Q & A with Edika Masisi – Alumna of Mine Closure workshop in Tanzania, March 2017

National Environment Management Council. An alumna of Mine Closure workshop in Tanzania, March 2017

Can you tell us a little bit about yourself and your role?

My name is Edika Masisi. I am a geologist and environmental hydrologist, working as a Senior Environmental Management Officer at the National Environment Management Council in Tanzania. I’m in a Directorate of Environmental Impact Assessment that deals with screening and reviewing reports related to mining and energy sectors, as well as inspecting and auditing related facilities (mining industry included).

What are the most pressing mine closure-related issues currently in Tanzania? How did the CIRDI workshop help address some of those issues?

Tanzania as a country did not have experience in mine closure issues until recently when some of the mines started closing. Almost all regulatory bodies did not have the capacity to handle mine closure issues. Only one gold mining project has been properly decommissioned so far.

At the workshop, we learned about decommissioning practices elsewhere around the globe and also had the opportunity to share our own experience through MTL, so it helped the participants to deepen the understanding of mine closure and to develop diverse alternatives of mine closure.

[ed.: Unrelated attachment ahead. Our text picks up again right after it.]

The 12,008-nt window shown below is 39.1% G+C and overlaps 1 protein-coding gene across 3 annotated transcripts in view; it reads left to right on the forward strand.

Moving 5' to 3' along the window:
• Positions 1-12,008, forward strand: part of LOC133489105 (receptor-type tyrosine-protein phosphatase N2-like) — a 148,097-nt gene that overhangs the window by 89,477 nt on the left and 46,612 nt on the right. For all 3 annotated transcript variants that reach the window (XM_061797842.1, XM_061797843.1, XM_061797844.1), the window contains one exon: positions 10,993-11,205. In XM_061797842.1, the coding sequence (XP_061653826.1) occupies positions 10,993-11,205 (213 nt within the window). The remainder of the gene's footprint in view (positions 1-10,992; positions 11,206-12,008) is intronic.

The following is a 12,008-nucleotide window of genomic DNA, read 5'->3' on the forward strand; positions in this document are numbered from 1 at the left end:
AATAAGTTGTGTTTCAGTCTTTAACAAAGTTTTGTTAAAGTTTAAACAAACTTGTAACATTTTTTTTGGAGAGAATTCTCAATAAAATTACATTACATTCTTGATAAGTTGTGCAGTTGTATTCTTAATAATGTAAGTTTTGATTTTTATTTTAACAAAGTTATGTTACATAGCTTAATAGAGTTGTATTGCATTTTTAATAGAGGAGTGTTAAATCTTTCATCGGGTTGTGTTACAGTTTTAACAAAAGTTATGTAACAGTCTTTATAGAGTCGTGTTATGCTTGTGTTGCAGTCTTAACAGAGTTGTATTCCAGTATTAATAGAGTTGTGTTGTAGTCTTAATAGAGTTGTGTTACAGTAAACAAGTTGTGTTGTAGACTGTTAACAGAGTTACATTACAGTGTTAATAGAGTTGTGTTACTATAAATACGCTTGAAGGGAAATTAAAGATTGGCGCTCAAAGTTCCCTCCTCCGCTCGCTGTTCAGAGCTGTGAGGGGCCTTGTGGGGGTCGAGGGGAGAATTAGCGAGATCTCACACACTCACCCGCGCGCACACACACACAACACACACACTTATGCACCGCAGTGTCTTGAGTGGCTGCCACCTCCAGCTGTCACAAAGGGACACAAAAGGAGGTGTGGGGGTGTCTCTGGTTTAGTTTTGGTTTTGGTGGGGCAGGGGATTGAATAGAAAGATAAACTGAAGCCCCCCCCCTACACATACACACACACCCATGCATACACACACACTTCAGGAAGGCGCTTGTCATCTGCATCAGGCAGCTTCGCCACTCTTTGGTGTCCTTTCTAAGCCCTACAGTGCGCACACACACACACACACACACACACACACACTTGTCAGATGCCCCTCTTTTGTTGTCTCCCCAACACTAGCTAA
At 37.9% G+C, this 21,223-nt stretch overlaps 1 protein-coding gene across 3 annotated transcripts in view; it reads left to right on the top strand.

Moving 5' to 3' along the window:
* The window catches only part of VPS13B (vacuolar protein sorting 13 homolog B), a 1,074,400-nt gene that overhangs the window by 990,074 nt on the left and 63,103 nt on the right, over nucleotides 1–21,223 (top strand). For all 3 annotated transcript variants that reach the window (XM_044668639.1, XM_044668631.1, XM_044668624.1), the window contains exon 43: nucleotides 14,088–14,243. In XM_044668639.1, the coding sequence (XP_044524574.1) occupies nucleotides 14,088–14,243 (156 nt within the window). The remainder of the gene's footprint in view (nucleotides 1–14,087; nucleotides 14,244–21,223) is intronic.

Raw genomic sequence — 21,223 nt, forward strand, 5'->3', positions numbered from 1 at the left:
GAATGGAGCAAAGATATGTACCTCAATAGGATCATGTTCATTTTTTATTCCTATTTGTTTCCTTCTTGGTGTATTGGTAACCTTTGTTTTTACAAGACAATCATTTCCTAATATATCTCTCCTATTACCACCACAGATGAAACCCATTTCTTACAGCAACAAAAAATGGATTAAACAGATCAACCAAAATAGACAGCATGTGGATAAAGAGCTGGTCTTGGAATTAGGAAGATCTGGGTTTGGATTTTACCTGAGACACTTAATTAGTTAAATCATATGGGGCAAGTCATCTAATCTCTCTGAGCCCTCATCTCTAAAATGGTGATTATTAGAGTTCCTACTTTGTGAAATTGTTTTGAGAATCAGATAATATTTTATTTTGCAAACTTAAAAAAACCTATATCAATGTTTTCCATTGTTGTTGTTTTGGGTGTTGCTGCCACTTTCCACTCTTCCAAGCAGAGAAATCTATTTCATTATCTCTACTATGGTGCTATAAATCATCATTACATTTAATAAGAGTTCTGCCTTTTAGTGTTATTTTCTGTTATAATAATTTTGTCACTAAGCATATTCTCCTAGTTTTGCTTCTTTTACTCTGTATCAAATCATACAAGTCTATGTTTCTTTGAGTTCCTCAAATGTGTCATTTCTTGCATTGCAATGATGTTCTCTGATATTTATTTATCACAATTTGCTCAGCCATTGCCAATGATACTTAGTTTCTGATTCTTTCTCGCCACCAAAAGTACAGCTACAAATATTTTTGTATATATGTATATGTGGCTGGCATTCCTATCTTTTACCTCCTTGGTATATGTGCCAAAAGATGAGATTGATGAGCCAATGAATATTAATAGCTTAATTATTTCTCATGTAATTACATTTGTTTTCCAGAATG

Mine closure training in Tanzania emphasized planning and technical aspects as well as the importance and role of community engagement and consultation, including effective engagement with women.

What difference has this training made in your professional life? Has it prompted any concrete changes in your work?

The knowledge obtained at the workshop gave me more confidence when reviewing the mine decommissioning plans submitted to our office for improvement before providing recommendations to the Minister for certification.

How has your perception of mine closure issues changed after hearing international experts? Were there any surprising discoveries?

I had ideas of what it meant but I was lacking the feel of it, so learning from experienced people and discussing real-life examples/practices of how it is done elsewhere provided additional knowledge and a good kick-start towards improvement.

At the six months’ mark, what do you see as the most valuable lesson?

The most valuable lesson is strengthening the management of the decommissioning fund, restricting its use to mine closure activities only. Another important achievement is having personnel with enough technical know-how to guide the development of mine closure alternatives.

I thank the international experts for the knowledge and practical experience they shared with us.

Published on April 13, 2017.

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